||Bachelor of Arts (Indigenous Cultures and Australian Society)
Why did you choose your host university?
Canada was a place I had never visited before and I knew it would be somewhere totally different to Adelaide, especially in regards to climate. After researching Ottawa and Carleton University, it seemed to match everything I wanted out of my exchange experience including, and most importantly, subjects I would not only enjoy but get full credits for back home.
What was the university like?
Uni life was great, it was a massive campus which meant a lot of students, and classes were big but for me consisted only on seminars and workshops. Everyone seemed to attend all classes and tended to arrive early to class and never late. In regards to assessments, marking tended to be closer to the easier side, but the work load was a lot different to UniSA. A lot more smaller assignments that added up to bigger ones. And one major difference was a page limit or minimum not a word count. The Library was great, but when I was there it was under construction, which made it difficult at times. You have to pay for printing which was a bummer and their process for printing was a joke, so make sure you leave extra time for printing assignments, and yes they don’t do electronic hand ups, all hard copies in class.
What did you gain from your exchange experience and has it changed the way you think or altered your approach to life?
I realised how big this world really is and how many different people and indeed languages and cultures are out there. I made so many friends from different countries which put me out of my comfort zone of English speaking people. It opened me out to the reality that it is a wise choice to speak more than one language in our modern world. I think I will be more open to making friends with everyone I meet, and I think I have learned how to get out of my comfort zone a lot more.
What accommodation options were available to you? How affordable was accommodation and would you recommend the same option to others?
There were two options for accommodation that were available for me. On campus in dorms that the university would organise or off campus accommodation that I had to find for myself. I chose the dorms on campus, which in hindsight was a very good option. Quite expensive, but you were right on campus so there was no travel time to and from uni. I lived in Leeds which meant I shared with 3 other guys but we all had our own private room with a double bed. This dorm was for students in third year and above which meant it was quieter than some of the other dorms. I also had a fully functional kitchen to use but decided to buy a dinning meal plan which made life very easy! I had other friends who lived off campus and they all said in hindsight they would have paid the extra to live on campus, as most of the fun was on campus!!
Describe your travel experiences; did you travel locally or to neighbouring countries?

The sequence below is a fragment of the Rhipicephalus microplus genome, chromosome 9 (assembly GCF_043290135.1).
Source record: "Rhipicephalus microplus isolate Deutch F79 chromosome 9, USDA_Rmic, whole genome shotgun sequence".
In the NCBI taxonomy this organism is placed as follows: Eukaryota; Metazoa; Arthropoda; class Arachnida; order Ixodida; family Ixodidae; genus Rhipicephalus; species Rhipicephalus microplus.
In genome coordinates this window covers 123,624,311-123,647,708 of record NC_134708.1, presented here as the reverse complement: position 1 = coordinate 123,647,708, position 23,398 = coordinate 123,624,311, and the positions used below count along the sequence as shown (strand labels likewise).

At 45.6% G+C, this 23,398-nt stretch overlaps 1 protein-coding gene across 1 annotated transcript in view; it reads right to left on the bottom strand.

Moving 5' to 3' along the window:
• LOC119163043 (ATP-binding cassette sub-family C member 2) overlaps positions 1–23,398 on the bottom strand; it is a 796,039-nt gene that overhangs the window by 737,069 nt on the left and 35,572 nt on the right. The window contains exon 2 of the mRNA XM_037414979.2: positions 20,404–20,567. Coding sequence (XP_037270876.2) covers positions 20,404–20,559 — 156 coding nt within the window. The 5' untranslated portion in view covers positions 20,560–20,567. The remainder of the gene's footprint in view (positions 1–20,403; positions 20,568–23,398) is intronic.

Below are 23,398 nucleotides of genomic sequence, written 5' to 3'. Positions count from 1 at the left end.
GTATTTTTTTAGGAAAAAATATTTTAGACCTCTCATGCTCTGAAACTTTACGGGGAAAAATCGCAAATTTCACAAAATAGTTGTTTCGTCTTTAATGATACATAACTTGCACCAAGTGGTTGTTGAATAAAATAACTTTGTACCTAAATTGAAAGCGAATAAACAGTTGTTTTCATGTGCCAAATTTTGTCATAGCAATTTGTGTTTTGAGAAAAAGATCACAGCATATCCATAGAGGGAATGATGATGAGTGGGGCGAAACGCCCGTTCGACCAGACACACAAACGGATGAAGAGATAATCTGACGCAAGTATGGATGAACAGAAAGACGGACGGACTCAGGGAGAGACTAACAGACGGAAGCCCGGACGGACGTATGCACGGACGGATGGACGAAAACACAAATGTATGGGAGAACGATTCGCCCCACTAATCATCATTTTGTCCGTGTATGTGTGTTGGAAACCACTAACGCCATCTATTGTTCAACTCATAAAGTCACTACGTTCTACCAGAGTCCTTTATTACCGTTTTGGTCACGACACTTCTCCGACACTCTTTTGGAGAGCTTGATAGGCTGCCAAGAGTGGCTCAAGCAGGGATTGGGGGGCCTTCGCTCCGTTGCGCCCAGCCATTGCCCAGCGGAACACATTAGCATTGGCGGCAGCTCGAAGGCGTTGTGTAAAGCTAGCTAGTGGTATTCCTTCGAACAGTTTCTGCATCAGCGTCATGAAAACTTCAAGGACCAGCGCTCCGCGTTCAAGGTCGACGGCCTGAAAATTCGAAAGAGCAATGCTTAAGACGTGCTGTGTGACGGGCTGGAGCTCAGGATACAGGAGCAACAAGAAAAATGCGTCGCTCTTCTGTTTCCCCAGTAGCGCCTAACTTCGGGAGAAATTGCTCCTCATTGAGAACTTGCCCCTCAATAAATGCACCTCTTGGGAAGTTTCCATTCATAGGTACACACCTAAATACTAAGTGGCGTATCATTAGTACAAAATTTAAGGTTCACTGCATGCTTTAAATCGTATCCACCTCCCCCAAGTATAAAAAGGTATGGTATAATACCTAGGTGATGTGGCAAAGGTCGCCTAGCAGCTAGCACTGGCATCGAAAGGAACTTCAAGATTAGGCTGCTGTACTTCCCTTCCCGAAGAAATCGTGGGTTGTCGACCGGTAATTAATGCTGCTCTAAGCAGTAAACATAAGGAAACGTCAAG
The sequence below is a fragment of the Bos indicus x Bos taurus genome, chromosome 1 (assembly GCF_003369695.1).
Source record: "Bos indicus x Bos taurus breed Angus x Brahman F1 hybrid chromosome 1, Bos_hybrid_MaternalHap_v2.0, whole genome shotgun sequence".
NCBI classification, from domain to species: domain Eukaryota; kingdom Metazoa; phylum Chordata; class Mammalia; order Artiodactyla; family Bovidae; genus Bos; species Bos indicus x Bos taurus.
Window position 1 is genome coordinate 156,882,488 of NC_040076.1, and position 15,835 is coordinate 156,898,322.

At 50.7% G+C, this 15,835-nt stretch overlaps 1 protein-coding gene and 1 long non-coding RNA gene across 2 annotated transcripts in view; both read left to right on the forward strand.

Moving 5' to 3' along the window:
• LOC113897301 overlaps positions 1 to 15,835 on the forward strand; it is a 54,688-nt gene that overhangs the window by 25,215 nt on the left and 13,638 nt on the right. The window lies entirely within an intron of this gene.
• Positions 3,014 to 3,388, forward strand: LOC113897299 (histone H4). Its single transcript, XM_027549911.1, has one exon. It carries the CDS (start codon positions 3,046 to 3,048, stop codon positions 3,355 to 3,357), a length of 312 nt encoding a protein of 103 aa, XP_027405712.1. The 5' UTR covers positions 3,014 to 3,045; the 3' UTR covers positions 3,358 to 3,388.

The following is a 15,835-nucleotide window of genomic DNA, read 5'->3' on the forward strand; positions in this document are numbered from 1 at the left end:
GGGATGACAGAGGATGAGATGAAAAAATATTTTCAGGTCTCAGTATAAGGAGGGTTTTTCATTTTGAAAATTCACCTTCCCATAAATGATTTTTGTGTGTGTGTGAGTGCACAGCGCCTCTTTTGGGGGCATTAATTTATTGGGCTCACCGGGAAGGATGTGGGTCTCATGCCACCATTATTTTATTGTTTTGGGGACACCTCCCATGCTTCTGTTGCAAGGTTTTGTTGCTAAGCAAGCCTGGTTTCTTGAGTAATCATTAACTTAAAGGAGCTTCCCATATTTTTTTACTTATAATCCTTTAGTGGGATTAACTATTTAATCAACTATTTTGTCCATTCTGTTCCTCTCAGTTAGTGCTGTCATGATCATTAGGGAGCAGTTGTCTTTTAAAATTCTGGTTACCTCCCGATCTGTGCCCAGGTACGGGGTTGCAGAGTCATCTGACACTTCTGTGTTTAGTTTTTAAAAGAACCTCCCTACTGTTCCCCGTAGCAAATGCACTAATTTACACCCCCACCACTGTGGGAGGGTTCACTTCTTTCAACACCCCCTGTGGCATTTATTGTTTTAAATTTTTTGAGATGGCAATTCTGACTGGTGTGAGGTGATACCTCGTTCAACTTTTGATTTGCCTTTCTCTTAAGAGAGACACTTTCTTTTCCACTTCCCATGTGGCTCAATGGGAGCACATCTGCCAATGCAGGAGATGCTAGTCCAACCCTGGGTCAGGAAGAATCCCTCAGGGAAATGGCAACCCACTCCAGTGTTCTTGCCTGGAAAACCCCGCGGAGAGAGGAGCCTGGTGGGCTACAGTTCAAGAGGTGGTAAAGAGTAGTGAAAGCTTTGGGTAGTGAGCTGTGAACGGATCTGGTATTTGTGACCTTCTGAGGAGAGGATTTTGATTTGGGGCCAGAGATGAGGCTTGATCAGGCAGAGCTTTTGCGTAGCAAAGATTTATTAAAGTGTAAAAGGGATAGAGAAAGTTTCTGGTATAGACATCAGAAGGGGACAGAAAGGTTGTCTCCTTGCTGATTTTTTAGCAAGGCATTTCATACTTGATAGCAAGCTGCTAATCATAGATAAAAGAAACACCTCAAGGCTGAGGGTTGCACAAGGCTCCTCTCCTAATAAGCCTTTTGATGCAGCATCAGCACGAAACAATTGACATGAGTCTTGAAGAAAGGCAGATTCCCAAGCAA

There was an exchange group that was run by the university that took us to Neighbouring Montreal for a weekend, which meant it was very cheap as a group. And during the winter there is a Carleton ski club that has weekly Sunday trips up to Mont Tremblant in Quebec which I did a few times! After my semester finished I went into the US for 2 months, which is very easy as long as you have bought the VISA waiver. I went in and out of Canada a few times and having a Student VISA, which isn’t mandatory, did make coming and going a lot easier.
Describe how you adjusted to life in a different country and how you met new people.
It took me awhile to adjust to the climate change, going from 40 degree in Adelaide to -30 in Ottawa did take its toll, but I was wise and bought a really good (expensive) jacket which worked wonders. Canadian culture is pretty similar to Australia, we both love sports and like to party. The only difference is they all, and I mean all, go crazy for ice hockey! Best idea to make friends with the locals is to go for the local NHL team, works wonders in small talk.
Meeting new people was relatively easy. There were over 100 or so exchange students all doing and going through the same thing, so as long as you put yourself out there you will make friends very easily as I did. I ended up travelling with 4 people I met from Carleton for a month in America, so it shows making friends you think might only last the exchange is an understatement.
Can you see any benefits from this exchange to your future career?
As I studied in the same field I do back home, I was able to learn about a whole different aspect of knowledge from a totally different angle and country. I feel having the extra knowledge will be extremely valuable in the future as it shows I was willing to put myself out there to gain a different edge than other students.
What advice would you give to a student who was hesitant or considering joining the exchange program?
If you want to do it, go for it. I 'umm and ahh' for a while, but after listening and hearing from other people who did exchanges I knew it was for me. You won’t regret it; the amount of fun and friends on offer is crazy. Just save up enough money to enjoy yourself without skimping out on all the fun stuff. And also do your research, don’t just choose a uni you think has a cool name or logo, look into its uni life and what they offer outside of uni. In the end you’re there to experience not only a different uni but a different part of the world.
Like I said before, make sure you save up for the exchange, money can go fast, as mine did, but I had an absolute blast spending it. And don’t be afraid to put yourself out there, I met people who tended to hold back and didn’t put in effort to get know people, and I could tell their expericne wasn’t as fulfilling as the people who made an effort. Study when you have to (after all you are still at uni) but party with friends when you can.